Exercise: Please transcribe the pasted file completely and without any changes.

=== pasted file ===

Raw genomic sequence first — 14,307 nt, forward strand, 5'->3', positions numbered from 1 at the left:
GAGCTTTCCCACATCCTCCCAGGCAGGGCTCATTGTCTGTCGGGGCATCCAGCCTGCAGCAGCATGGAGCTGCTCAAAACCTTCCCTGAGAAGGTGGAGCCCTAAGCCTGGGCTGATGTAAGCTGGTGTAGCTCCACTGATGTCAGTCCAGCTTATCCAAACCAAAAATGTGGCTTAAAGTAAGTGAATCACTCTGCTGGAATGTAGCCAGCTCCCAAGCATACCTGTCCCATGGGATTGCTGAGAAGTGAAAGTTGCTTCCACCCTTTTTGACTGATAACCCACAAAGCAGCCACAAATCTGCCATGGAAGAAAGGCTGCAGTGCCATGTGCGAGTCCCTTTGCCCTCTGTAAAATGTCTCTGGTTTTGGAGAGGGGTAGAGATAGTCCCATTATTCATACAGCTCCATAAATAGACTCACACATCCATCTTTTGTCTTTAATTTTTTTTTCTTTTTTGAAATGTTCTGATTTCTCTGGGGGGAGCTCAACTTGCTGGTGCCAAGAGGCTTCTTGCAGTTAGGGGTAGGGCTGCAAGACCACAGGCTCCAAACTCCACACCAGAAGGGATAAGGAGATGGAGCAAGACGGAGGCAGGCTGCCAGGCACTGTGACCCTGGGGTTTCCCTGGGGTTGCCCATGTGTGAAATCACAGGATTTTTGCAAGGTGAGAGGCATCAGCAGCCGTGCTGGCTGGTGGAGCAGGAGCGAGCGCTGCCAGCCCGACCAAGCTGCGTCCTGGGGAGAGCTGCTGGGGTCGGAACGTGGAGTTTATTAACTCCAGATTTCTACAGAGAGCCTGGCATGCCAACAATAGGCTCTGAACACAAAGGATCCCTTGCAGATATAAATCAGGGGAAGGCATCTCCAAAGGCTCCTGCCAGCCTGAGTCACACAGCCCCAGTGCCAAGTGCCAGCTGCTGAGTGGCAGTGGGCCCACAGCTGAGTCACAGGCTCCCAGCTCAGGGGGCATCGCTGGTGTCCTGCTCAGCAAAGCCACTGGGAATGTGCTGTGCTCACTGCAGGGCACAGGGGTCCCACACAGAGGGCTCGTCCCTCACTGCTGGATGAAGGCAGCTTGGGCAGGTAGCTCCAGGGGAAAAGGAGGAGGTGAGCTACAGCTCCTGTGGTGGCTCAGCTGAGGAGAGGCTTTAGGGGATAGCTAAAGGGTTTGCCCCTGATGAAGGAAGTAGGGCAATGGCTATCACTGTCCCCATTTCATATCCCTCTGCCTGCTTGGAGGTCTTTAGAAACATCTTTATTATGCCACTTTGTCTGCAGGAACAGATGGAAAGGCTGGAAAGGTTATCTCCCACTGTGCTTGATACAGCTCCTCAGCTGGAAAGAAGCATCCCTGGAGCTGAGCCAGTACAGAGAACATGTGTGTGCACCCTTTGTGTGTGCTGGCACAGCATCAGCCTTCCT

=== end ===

Raw genomic sequence first — 14,307 nt, forward strand, 5'->3', positions numbered from 1 at the left:
GAGCTTTCCCACATCCTCCCAGGCAGGGCTCATTGTCTGTCGGGGCATCCAGCCTGCAGCAGCATGGAGCTGCTCAAAACCTTCCCTGAGAAGGTGGAGCCCTAAGCCTGGGCTGATGTAAGCTGGTGTAGCTCCACTGATGTCAGTCCAGCTTATCCAAACCAAAAATGTGGCTTAAAGTAAGTGAATCACTCTGCTGGAATGTAGCCAGCTCCCAAGCATACCTGTCCCATGGGATTGCTGAGAAGTGAAAGTTGCTTCCACCCTTTTTGACTGATAACCCACAAAGCAGCCACAAATCTGCCATGGAAGAAAGGCTGCAGTGCCATGTGCGAGTCCCTTTGCCCTCTGTAAAATGTCTCTGGTTTTGGAGAGGGGTAGAGATAGTCCCATTATTCATACAGCTCCATAAATAGACTCACACATCCATCTTTTGTCTTTAATTTTTTTTTCTTTTTTGAAATGTTCTGATTTCTCTGGGGGGAGCTCAACTTGCTGGTGCCAAGAGGCTTCTTGCAGTTAGGGGTAGGGCTGCAAGACCACAGGCTCCAAACTCCACACCAGAAGGGATAAGGAGATGGAGCAAGACGGAGGCAGGCTGCCAGGCACTGTGACCCTGGGGTTTCCCTGGGGTTGCCCATGTGTGAAATCACAGGATTTTTGCAAGGTGAGAGGCATCAGCAGCCGTGCTGGCTGGTGGAGCAGGAGCGAGCGCTGCCAGCCCGACCAAGCTGCGTCCTGGGGAGAGCTGCTGGGGTCGGAACGTGGAGTTTATTAACTCCAGATTTCTACAGAGAGCCTGGCATGCCAACAATAGGCTCTGAACACAAAGGATCCCTTGCAGATATAAATCAGGGGAAGGCATCTCCAAAGGCTCCTGCCAGCCTGAGTCACACAGCCCCAGTGCCAAGTGCCAGCTGCTGAGTGGCAGTGGGCCCACAGCTGAGTCACAGGCTCCCAGCTCAGGGGGCATCGCTGGTGTCCTGCTCAGCAAAGCCACTGGGAATGTGCTGTGCTCACTGCAGGGCACAGGGGTCCCACACAGAGGGCTCGTCCCTCACTGCTGGATGAAGGCAGCTTGGGCAGGTAGCTCCAGGGGAAAAGGAGGAGGTGAGCTACAGCTCCTGTGGTGGCTCAGCTGAGGAGAGGCTTTAGGGGATAGCTAAAGGGTTTGCCCCTGATGAAGGAAGTAGGGCAATGGCTATCACTGTCCCCATTTCATATCCCTCTGCCTGCTTGGAGGTCTTTAGAAACATCTTTATTATGCCACTTTGTCTGCAGGAACAGATGGAAAGGCTGGAAAGGTTATCTCCCACTGTGCTTGATACAGCTCCTCAGCTGGAAAGAAGCATCCCTGGAGCTGAGCCAGTACAGAGAACATGTGTGTGCACCCTTTGTGTGTGCTGGCACAGCATCAGCCTTCCT